The Peace and Justice Commission of the Assembly of Catholic Ordinaries of the Holy Land has written a brief but incredibly important book for all who are concerned about Christian Palestinians and justice in Palestine and Israel, especially in the light of President Trump’s peace initiative.
Following the fire that nearly destroyed the Notre Dame Cathedral in Paris, prominent settler rabbi Shlomo Aviner was asked whether the burning of the church was a reason for sorrow or to rejoice. The rabbi replied, “There is no mitzvah to seek out churches abroad and burn them down. In our holy land, however, the issue is more complicated.”
Yoav Litvin interviews Holy Land Trust Executive Director Sami Awad on the role of Christian theology and nonviolence in the struggle for Palestinian justice. “True justice is not defined as revenge or retaliation, but a holistic means to address violence through accountability, repentance and forgiveness for the atrocities that have been committed and the pursuit of a future that is based on equality, rights and opportunity for all,” Awad says.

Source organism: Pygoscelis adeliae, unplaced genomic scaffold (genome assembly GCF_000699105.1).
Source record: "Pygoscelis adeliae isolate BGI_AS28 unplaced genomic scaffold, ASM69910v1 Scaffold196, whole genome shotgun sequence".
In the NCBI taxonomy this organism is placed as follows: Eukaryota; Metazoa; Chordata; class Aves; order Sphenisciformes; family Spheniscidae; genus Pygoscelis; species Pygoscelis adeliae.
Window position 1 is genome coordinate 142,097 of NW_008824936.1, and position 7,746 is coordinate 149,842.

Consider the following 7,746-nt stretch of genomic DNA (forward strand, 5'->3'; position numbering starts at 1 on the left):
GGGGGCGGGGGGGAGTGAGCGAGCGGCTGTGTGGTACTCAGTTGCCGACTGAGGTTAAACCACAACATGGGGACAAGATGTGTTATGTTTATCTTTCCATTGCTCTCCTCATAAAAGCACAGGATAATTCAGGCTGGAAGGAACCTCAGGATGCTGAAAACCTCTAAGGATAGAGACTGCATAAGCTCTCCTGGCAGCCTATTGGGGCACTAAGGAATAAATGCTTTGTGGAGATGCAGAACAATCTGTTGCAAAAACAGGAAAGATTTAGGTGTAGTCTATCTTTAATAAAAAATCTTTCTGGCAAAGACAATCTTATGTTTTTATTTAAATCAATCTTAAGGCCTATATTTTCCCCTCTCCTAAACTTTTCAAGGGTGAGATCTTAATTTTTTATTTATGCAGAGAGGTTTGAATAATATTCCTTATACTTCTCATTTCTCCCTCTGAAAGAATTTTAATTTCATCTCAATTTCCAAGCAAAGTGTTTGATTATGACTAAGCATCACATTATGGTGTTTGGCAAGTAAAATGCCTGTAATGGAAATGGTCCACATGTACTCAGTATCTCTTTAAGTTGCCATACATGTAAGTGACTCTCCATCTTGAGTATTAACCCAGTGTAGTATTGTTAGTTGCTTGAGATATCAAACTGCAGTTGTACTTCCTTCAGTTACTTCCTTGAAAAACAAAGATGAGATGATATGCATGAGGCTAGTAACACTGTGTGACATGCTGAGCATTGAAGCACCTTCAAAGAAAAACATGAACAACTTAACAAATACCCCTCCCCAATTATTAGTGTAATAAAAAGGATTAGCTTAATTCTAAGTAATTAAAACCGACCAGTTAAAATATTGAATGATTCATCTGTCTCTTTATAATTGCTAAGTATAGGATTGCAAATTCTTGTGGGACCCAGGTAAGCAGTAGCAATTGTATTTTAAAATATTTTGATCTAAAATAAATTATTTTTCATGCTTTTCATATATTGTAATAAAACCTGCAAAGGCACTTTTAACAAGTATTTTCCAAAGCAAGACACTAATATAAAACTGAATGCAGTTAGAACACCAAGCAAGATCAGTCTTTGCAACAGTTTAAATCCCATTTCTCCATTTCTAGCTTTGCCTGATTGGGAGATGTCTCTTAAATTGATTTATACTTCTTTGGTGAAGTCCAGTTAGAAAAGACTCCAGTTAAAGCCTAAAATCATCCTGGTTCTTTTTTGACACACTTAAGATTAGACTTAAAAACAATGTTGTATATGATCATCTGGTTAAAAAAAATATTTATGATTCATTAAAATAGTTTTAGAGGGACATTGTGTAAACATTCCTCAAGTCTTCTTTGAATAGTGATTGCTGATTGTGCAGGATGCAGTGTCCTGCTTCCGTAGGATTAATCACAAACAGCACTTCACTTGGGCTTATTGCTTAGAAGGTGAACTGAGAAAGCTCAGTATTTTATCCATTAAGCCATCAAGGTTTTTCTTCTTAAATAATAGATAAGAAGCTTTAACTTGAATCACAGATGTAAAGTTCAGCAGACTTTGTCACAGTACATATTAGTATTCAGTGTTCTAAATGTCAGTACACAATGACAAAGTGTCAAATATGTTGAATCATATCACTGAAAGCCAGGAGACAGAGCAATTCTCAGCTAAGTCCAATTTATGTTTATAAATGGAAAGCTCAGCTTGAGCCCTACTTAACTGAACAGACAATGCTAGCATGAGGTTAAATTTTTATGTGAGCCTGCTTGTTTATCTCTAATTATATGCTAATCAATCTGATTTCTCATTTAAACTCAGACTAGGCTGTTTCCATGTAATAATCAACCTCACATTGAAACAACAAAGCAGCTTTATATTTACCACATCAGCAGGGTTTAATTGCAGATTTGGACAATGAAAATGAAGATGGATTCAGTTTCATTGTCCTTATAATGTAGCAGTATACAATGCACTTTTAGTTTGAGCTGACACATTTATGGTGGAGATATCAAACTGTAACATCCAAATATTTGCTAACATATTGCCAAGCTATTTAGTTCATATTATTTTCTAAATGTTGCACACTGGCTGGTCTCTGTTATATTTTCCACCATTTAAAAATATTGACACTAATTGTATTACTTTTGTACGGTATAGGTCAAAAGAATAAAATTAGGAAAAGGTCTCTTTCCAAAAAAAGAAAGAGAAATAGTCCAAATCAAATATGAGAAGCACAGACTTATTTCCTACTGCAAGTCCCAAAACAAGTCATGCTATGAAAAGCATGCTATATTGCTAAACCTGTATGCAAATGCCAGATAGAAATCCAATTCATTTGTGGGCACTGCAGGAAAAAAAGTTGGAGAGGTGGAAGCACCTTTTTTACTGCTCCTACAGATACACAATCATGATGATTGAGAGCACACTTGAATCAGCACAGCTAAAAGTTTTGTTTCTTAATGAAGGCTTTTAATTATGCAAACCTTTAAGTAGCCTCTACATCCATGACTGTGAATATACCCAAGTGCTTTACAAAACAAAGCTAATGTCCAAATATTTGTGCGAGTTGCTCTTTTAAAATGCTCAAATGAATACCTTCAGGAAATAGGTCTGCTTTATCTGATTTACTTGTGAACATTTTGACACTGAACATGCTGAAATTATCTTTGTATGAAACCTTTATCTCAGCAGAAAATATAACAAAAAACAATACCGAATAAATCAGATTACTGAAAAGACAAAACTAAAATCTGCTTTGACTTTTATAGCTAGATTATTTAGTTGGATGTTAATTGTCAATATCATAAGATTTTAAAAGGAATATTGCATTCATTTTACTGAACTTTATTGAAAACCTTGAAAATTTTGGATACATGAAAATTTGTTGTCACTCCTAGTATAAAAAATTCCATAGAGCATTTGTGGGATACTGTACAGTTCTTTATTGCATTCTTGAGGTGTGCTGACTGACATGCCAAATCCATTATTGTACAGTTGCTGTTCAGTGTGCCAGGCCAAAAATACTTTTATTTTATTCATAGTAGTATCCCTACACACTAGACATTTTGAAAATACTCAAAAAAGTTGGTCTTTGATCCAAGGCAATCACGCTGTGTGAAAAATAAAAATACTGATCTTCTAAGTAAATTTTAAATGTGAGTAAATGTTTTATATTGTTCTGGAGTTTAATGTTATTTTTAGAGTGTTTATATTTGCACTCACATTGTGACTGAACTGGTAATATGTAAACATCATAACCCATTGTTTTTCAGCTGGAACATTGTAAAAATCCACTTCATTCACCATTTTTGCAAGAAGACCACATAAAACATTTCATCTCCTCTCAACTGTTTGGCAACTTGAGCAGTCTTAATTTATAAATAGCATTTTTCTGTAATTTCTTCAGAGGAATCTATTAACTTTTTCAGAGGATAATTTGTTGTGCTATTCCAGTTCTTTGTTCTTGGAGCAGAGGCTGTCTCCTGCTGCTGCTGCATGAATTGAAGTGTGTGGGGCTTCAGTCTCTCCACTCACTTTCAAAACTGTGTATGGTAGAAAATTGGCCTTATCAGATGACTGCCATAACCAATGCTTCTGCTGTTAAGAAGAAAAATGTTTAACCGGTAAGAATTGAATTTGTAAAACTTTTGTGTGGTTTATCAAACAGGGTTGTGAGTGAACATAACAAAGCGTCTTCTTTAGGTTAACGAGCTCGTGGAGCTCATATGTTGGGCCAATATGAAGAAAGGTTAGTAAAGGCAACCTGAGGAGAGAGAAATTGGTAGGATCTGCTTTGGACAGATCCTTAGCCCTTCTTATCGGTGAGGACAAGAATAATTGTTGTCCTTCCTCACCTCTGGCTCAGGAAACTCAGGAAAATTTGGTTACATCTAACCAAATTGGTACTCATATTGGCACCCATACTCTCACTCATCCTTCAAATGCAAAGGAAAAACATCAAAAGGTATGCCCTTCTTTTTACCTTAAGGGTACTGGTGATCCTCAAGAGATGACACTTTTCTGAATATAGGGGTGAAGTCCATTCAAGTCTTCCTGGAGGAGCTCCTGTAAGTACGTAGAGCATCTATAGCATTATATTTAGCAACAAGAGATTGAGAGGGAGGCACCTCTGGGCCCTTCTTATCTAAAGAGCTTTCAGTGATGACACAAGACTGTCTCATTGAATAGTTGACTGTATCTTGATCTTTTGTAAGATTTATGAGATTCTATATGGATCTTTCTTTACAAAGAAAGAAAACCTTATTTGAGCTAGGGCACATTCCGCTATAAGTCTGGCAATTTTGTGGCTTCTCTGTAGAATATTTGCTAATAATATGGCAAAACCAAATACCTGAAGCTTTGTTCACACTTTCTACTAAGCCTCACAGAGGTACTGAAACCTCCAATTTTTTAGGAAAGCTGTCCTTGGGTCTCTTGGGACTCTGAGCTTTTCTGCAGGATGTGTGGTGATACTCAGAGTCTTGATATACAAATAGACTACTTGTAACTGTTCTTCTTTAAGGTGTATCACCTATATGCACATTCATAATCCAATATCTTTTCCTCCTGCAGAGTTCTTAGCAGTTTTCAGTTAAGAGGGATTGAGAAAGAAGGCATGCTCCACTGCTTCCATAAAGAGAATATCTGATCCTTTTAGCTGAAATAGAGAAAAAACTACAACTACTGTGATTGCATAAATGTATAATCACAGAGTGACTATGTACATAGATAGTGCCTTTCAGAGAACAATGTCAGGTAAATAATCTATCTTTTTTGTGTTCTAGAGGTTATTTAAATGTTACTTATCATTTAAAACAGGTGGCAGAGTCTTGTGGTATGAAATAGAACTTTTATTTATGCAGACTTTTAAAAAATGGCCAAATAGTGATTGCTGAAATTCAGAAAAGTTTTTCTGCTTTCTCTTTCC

In light of Donald Trump’s announcement earlier this month where the United States recognized Jerusalem as Israel’s capital, Palestinian Christians held subdued Christmas celebrations across the West Bank, East Jerusalem and the Gaza Strip.
A religious freedom watchdog mandated by Congress rebuffed repeated appeals from Christian Palestinians to investigate Israel and “bullied” sympathetic officials into dropping their cause, said outgoing member to the committee for religious liberties James Zogby on Wednesday.
Zogby is the director of the Arab American Institute and was appointed eight years ago to the U.S. Commission on International Religious Freedom (USCIRF) by President Obama. With less than three weeks left in his term, Zogby went public with his dissenting opinion to the religious committee’s decision to excuse Israel from an investigation.